We are increasingly asked by housing providers to help them gain a holistic view of their property portfolios. They need social and sustainability metrics alongside the financial NPV scores to achieve the objective of reporting both financial and social returns across their business and as the saying goes, “what gets measured, gets done”.
Having a combination of financial and social scores enables the housing provider to better know and understand their portfolio. They can investigate and plan their strategic and tactical investment responses and act accordingly. For example, an area with a low sustainability score might be experiencing low tenant demand alongside high void rates and above-average turnover. Resident surveys may indicate an underlying desire to live in the area, but hampered by a lack of child-friendly outdoor spaces. The housing provider can therefore invest in local amenities or youth-focused social programmes to help alleviate this situation. This will improve the sustainability of the local area alongside making use of and earning rent from previously void properties.
Data categories can be broadly split into internal and external data. Internal sources will usually be at the unit or scheme level, and dependent on the strategy and focus of the organisation. External sources may be limited to ‘lower super output area’ if from an official government source, although postcode- or unit-level data may be available from commercial providers.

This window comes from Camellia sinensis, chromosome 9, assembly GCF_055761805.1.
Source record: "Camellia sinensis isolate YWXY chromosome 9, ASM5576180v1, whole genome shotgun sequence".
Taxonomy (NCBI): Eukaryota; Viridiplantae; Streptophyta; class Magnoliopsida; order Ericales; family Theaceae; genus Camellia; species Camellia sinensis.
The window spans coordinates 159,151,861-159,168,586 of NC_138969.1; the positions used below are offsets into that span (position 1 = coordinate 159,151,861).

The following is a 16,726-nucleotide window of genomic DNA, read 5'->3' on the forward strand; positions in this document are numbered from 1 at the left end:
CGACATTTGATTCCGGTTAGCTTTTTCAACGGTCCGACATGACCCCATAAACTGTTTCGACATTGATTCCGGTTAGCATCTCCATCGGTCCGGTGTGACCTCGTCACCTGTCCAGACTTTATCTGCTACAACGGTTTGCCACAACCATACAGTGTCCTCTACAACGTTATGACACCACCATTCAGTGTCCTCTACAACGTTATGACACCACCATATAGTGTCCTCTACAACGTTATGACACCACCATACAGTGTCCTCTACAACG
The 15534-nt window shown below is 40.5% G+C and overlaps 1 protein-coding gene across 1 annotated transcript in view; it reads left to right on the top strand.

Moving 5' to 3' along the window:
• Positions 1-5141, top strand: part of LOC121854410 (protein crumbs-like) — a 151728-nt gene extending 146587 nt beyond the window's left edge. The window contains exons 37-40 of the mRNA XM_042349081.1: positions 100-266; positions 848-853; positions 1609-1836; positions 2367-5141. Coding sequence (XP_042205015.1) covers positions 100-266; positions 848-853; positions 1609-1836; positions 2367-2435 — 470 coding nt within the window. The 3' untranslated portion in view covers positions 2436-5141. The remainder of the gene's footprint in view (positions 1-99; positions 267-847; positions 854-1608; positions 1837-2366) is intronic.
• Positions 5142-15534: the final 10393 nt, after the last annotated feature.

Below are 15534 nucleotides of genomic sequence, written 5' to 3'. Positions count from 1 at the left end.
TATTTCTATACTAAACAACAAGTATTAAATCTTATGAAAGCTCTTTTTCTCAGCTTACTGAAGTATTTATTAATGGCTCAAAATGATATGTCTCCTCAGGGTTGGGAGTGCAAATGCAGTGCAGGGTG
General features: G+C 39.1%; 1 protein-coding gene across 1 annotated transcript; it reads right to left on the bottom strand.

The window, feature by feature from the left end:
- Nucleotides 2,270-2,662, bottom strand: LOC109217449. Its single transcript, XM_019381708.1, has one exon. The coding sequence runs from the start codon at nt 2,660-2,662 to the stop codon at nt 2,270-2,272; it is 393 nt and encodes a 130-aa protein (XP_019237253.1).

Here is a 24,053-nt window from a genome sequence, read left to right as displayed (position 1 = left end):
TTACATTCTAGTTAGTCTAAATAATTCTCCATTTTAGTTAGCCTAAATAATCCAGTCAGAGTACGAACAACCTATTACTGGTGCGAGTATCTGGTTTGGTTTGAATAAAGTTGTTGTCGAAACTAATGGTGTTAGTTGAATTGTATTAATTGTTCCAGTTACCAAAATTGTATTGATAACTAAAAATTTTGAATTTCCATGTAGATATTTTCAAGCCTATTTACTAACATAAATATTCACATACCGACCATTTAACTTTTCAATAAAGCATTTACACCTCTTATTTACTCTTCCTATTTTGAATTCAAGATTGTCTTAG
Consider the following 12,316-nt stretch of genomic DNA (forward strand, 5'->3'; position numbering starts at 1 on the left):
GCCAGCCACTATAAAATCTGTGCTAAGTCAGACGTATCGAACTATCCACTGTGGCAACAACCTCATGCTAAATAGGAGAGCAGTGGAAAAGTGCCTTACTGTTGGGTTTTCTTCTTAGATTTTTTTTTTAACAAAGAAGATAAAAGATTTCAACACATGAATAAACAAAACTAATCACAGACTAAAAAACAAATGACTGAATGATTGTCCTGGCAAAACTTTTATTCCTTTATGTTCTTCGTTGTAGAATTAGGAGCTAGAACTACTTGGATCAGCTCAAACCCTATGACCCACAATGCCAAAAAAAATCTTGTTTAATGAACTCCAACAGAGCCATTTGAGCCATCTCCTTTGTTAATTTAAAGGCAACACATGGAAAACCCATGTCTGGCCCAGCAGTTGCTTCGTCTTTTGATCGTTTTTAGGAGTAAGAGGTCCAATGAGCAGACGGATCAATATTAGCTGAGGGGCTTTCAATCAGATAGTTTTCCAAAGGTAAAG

The data sets available on your property portfolio are wide and varied, from internal system-generated property data and commercial data sets to publicly-published data sets. The skill is in processing that data so that it’s meaningful to the person who receives it and turns it into relevant information. A clear understanding of the priorities of your organisation will allow the most useful data to be selected and turned into insights to improve the financial and social value for your organisation and its property portfolio.
Rowley Maggs is a director of SDS.